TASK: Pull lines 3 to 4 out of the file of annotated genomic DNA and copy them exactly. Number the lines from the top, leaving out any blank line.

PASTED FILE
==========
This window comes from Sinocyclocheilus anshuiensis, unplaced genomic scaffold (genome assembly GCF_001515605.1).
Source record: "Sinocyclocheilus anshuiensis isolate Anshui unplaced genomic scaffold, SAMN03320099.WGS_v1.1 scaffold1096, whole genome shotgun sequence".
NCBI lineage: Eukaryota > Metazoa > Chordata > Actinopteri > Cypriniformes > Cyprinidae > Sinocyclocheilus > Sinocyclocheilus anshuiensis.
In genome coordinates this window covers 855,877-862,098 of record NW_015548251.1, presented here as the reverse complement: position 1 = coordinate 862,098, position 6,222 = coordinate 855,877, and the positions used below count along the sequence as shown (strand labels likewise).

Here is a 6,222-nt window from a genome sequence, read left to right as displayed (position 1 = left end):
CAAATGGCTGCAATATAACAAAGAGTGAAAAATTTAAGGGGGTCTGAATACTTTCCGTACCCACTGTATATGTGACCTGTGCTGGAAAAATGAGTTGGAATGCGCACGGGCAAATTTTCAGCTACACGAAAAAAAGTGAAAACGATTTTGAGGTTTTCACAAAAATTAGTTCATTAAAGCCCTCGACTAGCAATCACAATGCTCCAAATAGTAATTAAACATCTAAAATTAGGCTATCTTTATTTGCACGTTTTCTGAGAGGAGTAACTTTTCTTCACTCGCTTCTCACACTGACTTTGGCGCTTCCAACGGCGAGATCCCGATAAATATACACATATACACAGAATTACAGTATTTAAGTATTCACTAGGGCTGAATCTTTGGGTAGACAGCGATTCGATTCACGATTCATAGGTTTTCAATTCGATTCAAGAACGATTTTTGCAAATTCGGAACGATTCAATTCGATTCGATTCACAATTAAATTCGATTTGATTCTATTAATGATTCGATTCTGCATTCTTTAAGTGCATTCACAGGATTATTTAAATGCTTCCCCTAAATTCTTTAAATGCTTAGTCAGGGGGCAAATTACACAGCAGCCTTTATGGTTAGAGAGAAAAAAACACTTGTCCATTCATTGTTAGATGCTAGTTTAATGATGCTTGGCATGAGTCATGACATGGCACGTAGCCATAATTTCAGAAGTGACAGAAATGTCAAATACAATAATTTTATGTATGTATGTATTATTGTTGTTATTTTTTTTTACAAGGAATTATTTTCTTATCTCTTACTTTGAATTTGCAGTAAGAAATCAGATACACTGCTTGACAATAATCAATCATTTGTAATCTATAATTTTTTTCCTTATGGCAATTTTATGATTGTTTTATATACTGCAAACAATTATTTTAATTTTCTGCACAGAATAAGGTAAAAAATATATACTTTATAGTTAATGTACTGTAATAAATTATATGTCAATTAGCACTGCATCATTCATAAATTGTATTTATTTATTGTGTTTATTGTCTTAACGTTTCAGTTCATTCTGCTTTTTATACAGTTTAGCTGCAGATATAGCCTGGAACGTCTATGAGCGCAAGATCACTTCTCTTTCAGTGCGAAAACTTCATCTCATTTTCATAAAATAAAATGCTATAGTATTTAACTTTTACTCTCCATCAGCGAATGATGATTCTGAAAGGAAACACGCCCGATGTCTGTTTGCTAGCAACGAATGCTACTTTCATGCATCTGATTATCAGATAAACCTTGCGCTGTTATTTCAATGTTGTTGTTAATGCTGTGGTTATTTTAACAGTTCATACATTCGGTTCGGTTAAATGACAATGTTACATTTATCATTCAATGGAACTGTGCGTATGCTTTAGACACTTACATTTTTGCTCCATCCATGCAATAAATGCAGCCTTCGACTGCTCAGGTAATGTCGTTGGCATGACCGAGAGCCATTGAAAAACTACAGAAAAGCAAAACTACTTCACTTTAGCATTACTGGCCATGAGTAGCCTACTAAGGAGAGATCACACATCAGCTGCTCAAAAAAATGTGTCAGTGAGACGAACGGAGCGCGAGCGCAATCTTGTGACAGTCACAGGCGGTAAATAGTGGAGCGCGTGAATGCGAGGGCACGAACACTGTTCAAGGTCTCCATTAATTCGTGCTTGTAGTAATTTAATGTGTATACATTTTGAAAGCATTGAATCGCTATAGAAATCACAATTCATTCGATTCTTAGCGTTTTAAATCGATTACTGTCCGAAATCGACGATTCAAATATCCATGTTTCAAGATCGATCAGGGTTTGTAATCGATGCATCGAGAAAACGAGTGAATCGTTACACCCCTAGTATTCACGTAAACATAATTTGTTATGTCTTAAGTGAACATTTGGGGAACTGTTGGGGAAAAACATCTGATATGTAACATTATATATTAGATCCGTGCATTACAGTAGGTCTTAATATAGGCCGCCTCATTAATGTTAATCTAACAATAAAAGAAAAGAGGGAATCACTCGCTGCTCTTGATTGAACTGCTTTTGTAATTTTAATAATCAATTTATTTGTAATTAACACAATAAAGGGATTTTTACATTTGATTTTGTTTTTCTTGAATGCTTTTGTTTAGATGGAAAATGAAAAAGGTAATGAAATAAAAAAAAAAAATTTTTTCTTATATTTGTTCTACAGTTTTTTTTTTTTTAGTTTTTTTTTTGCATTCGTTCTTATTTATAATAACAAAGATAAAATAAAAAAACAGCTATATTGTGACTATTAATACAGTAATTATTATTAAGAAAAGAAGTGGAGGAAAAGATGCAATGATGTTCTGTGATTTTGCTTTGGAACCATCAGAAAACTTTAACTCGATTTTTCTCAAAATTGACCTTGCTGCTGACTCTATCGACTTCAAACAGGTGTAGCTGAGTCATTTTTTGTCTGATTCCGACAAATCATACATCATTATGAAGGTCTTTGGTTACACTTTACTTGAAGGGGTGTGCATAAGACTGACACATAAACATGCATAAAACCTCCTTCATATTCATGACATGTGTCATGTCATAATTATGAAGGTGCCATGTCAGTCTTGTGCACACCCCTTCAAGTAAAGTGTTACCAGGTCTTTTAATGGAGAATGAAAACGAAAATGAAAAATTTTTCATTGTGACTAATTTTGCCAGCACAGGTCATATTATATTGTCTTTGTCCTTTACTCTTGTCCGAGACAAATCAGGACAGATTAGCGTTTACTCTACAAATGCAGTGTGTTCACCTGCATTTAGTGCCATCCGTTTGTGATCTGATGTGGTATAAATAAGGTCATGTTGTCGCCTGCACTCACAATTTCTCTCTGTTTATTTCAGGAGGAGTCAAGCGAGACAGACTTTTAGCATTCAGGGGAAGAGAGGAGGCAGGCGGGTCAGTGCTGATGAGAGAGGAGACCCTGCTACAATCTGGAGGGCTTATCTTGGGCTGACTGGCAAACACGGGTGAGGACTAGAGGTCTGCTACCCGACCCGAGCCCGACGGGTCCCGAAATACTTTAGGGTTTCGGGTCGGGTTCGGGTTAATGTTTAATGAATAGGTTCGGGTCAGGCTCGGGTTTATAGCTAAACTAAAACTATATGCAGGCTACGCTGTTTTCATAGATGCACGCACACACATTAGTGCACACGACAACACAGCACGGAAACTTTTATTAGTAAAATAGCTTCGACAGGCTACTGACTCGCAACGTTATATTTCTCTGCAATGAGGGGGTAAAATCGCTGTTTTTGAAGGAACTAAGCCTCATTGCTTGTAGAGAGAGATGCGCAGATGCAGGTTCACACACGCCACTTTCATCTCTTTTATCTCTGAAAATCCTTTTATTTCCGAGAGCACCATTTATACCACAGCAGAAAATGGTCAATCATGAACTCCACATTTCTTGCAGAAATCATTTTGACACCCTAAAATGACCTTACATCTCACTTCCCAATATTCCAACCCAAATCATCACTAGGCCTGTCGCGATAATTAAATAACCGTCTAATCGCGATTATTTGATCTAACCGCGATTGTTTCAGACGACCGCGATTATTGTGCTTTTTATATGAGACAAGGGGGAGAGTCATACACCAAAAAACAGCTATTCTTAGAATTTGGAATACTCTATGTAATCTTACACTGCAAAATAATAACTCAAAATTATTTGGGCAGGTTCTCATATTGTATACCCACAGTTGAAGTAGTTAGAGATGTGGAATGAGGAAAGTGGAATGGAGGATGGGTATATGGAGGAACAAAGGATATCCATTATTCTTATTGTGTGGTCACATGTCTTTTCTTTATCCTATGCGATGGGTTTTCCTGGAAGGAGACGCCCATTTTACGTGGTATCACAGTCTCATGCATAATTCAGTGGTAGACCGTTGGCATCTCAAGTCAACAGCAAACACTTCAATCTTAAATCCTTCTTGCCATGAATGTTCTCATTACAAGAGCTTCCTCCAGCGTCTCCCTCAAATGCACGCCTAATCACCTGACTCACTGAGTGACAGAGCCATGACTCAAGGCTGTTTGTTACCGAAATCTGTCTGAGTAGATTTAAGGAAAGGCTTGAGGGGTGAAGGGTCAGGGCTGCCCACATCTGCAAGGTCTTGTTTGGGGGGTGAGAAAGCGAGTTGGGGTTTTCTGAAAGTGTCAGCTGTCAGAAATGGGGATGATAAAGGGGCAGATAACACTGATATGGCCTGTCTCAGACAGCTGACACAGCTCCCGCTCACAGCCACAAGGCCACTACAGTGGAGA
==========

NCBI lineage: Eukaryota > Metazoa > Chordata > Actinopteri > Cypriniformes > Cyprinidae > Sinocyclocheilus > Sinocyclocheilus anshuiensis.
In genome coordinates this window covers 855,877-862,098 of record NW_015548251.1, presented here as the reverse complement: position 1 = coordinate 862,098, position 6,222 = coordinate 855,877, and the positions used below count along the sequence as shown (strand labels likewise).